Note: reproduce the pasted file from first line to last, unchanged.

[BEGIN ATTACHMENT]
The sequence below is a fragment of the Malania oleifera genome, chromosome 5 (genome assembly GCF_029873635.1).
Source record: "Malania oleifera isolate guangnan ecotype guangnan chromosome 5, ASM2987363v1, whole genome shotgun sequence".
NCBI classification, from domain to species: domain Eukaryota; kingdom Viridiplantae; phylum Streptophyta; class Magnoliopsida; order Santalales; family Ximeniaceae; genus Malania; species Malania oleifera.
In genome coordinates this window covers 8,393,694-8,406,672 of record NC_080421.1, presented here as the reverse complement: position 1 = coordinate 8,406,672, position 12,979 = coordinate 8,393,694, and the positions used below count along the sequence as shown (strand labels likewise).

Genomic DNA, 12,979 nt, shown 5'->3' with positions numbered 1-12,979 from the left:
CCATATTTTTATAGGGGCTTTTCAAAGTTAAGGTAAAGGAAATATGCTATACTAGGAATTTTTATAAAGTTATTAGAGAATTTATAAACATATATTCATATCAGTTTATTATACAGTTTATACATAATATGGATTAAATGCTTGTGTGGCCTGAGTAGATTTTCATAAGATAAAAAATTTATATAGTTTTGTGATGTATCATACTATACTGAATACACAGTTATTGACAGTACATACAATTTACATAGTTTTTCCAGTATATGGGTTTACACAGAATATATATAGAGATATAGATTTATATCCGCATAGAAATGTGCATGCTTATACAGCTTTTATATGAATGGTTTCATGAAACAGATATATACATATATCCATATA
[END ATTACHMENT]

The sequence below is a fragment of the Malania oleifera genome, chromosome 5 (genome assembly GCF_029873635.1).
Source record: "Malania oleifera isolate guangnan ecotype guangnan chromosome 5, ASM2987363v1, whole genome shotgun sequence".
NCBI classification, from domain to species: domain Eukaryota; kingdom Viridiplantae; phylum Streptophyta; class Magnoliopsida; order Santalales; family Ximeniaceae; genus Malania; species Malania oleifera.
In genome coordinates this window covers 8,393,694-8,406,672 of record NC_080421.1, presented here as the reverse complement: position 1 = coordinate 8,406,672, position 12,979 = coordinate 8,393,694, and the positions used below count along the sequence as shown (strand labels likewise).

Genomic DNA, 12,979 nt, shown 5'->3' with positions numbered 1-12,979 from the left:
CCATATTTTTATAGGGGCTTTTCAAAGTTAAGGTAAAGGAAATATGCTATACTAGGAATTTTTATAAAGTTATTAGAGAATTTATAAACATATATTCATATCAGTTTATTATACAGTTTATACATAATATGGATTAAATGCTTGTGTGGCCTGAGTAGATTTTCATAAGATAAAAAATTTATATAGTTTTGTGATGTATCATACTATACTGAATACACAGTTATTGACAGTACATACAATTTACATAGTTTTTCCAGTATATGGGTTTACACAGAATATATATAGAGATATAGATTTATATCCGCATAGAAATGTGCATGCTTATACAGCTTTTATATGAATGGTTTCATGAAACAGATATATACATATATCCATATA